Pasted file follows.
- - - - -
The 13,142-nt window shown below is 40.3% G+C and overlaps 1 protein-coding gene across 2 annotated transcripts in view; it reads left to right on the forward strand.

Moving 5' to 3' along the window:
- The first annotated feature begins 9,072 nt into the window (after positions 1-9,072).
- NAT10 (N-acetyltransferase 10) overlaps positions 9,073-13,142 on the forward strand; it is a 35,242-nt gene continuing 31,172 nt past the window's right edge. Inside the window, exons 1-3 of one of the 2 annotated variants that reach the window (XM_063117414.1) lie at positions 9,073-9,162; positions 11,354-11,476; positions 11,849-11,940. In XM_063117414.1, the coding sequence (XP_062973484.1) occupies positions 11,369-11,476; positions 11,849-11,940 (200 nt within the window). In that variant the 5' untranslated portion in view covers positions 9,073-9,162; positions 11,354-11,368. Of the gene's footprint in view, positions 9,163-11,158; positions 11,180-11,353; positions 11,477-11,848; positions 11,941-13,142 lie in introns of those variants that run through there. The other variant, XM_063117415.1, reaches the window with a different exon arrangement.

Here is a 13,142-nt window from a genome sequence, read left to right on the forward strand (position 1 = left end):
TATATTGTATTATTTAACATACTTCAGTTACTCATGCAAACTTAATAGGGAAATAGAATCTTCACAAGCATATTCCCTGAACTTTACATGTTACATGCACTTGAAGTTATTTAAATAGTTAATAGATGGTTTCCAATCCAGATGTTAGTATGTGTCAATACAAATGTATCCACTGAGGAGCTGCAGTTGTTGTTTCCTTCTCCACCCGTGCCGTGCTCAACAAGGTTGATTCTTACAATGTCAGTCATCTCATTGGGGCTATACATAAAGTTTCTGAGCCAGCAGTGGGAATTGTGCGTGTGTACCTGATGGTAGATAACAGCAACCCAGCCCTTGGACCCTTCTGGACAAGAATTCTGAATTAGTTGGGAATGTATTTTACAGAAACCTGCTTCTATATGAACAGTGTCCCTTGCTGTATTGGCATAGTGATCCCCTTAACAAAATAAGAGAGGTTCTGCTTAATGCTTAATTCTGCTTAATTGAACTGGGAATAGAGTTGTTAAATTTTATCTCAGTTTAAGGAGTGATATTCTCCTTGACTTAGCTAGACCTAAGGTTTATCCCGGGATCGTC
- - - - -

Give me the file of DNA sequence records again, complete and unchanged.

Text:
The 13,142-nt window shown below is 40.3% G+C and overlaps 1 protein-coding gene across 2 annotated transcripts in view; it reads left to right on the forward strand.

Moving 5' to 3' along the window:
- The first annotated feature begins 9,072 nt into the window (after positions 1-9,072).
- NAT10 (N-acetyltransferase 10) overlaps positions 9,073-13,142 on the forward strand; it is a 35,242-nt gene continuing 31,172 nt past the window's right edge. Inside the window, exons 1-3 of one of the 2 annotated variants that reach the window (XM_063117414.1) lie at positions 9,073-9,162; positions 11,354-11,476; positions 11,849-11,940. In XM_063117414.1, the coding sequence (XP_062973484.1) occupies positions 11,369-11,476; positions 11,849-11,940 (200 nt within the window). In that variant the 5' untranslated portion in view covers positions 9,073-9,162; positions 11,354-11,368. Of the gene's footprint in view, positions 9,163-11,158; positions 11,180-11,353; positions 11,477-11,848; positions 11,941-13,142 lie in introns of those variants that run through there. The other variant, XM_063117415.1, reaches the window with a different exon arrangement.

Here is a 13,142-nt window from a genome sequence, read left to right on the forward strand (position 1 = left end):
TATATTGTATTATTTAACATACTTCAGTTACTCATGCAAACTTAATAGGGAAATAGAATCTTCACAAGCATATTCCCTGAACTTTACATGTTACATGCACTTGAAGTTATTTAAATAGTTAATAGATGGTTTCCAATCCAGATGTTAGTATGTGTCAATACAAATGTATCCACTGAGGAGCTGCAGTTGTTGTTTCCTTCTCCACCCGTGCCGTGCTCAACAAGGTTGATTCTTACAATGTCAGTCATCTCATTGGGGCTATACATAAAGTTTCTGAGCCAGCAGTGGGAATTGTGCGTGTGTACCTGATGGTAGATAACAGCAACCCAGCCCTTGGACCCTTCTGGACAAGAATTCTGAATTAGTTGGGAATGTATTTTACAGAAACCTGCTTCTATATGAACAGTGTCCCTTGCTGTATTGGCATAGTGATCCCCTTAACAAAATAAGAGAGGTTCTGCTTAATGCTTAATTCTGCTTAATTGAACTGGGAATAGAGTTGTTAAATTTTATCTCAGTTTAAGGAGTGATATTCTCCTTGACTTAGCTAGACCTAAGGTTTATCCCGGGATCGTC